1. A structuring effect on the community of chemists and physiochemists by tackling the issues of research and training and a gradual move towards industry with projects related to energy, health, the environment and information.
  2. A knock-on effect, allowing about fifteen ambitious research projects to be developed each year, most of which have seen their participants gain international visibility and who have gone on to be rewarded with international prizes, European grants or prestigious titles (ERC, IUF, CNRS medals, etc.). 
  3. An interfacing effect between related disciplines, in particular chemistry & pharmacy, chemistry & nanomaterials, biochemistry & medicine, chemistry & physics, chemistry & bioengineering.
  4. A cumulative effect by showcasing larger and stronger teams and a three-pronged strategic scientific approach: atom economy, step economy and economy of scale, energy saving in processes.

And in the future?  From the fundamental to the sustainable - chemistry at Université Paris-Saclay

In the wider Paris-Saclay area, we have state-of-the-art experimental platforms, such as the SOLEIL synchrotron  to see real-time performance, the Elyse accelerator to study elementary chemical and biochemical reactions in ultra-short time, the Clio infrared laser, the Imagif platform to image living organisms or the fusion mesocentre designed to increase High-Performance Computing capacities and share with researchers of other institutions and companies.
We must continue to invest in these infrastructures which have yielded results in the research field, as well as in terms of training to research and training through research.

In the future, the entire masters and doctoral training at Université Paris-Saclay will be taught in Graduate Schools, which are highly international colleges of higher education that train young professionals for academic and industrial careers. These resources will make it possible to anticipate future professions and to grasp the opportunities presented by the opening of research centres by leading French companies such as EDF, Danone, Air liquide, Safran, Servier, etc.

This match between the training we provide, the research that underpins it and the markets it addresses enables us to guarantee employment for our young Master's graduates who, at the end of their work placements in companies, government or industry associations, embark on careers related to analytical chemistry, the environment, pollution reversal, perfumes, cosmetics and food, etc.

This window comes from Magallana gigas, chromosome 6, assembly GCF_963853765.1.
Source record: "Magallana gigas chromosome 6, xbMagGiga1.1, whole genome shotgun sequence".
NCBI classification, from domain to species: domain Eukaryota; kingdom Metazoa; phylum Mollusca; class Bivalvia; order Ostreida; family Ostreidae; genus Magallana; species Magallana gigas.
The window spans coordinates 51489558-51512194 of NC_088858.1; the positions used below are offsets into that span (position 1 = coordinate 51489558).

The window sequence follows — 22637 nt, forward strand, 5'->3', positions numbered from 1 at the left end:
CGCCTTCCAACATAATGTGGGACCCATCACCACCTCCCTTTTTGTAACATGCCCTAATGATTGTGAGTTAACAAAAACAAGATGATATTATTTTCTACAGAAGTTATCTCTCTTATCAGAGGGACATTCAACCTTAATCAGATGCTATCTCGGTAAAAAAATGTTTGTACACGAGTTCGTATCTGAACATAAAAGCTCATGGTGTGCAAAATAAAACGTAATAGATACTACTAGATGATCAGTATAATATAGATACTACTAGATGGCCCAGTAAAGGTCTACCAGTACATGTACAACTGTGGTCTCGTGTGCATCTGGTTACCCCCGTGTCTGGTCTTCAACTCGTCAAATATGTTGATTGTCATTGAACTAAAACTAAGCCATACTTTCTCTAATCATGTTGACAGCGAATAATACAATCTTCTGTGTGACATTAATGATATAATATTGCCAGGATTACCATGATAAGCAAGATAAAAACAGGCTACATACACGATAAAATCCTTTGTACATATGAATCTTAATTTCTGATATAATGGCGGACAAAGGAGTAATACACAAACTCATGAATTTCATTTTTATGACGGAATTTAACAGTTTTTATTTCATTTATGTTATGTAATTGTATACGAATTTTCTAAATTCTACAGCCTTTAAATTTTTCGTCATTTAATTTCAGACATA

The challenges of chemistry

The study of Chemistry was born of the need to control our environment and to make it serve mankind through controlling fire as an energy source, the first mineral extraction methods to produce alloys, pigments, medicinal compounds, the first transformations and mixtures to produce bitumens and building materials. Societies began and were developed through the use of wood, leather, hydrocarbons, oils and plant fibres. As fossil resources become scarcer, modern chemistry offers a strategic way to minimise the impacts of products and processes and discover how they can be substituted with renewable, biodegradable processes and raw materials that require less power to produce and generate less greenhouse gases.

The disruptive scientific advances upstream and downstream of chemical processes, from access to plant-based carbonaceous resources to their transformation by bio(chemo)technologies, suggest that eventually the products of this sustainable chemistry (renewable, substitutable and competitive) will replace those derived from fossil fuels in the fields of energy, well-being, perfumes, cosmetics, materials, fine chemicals, human and animal health products, etc.

The challenge for research teams like ours is to keep to the same scale, but for renewable products.

L'Édition of Université Paris-Saclay #11, special edition on chemistry


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Science Outreach: CURIOSITas festival: looking beyond appearances
Research: Chemistry, tell me your story
Research: Reporter molecules lead the way in molecular labelling and detection
Business & Innovation: Chemistry at Université Paris-Saclay
Research: Modelling complex molecular systems
Research: Moving towards the substitution of oil with alternative energy
Campus life: ICE, a building for climate and environmental sciences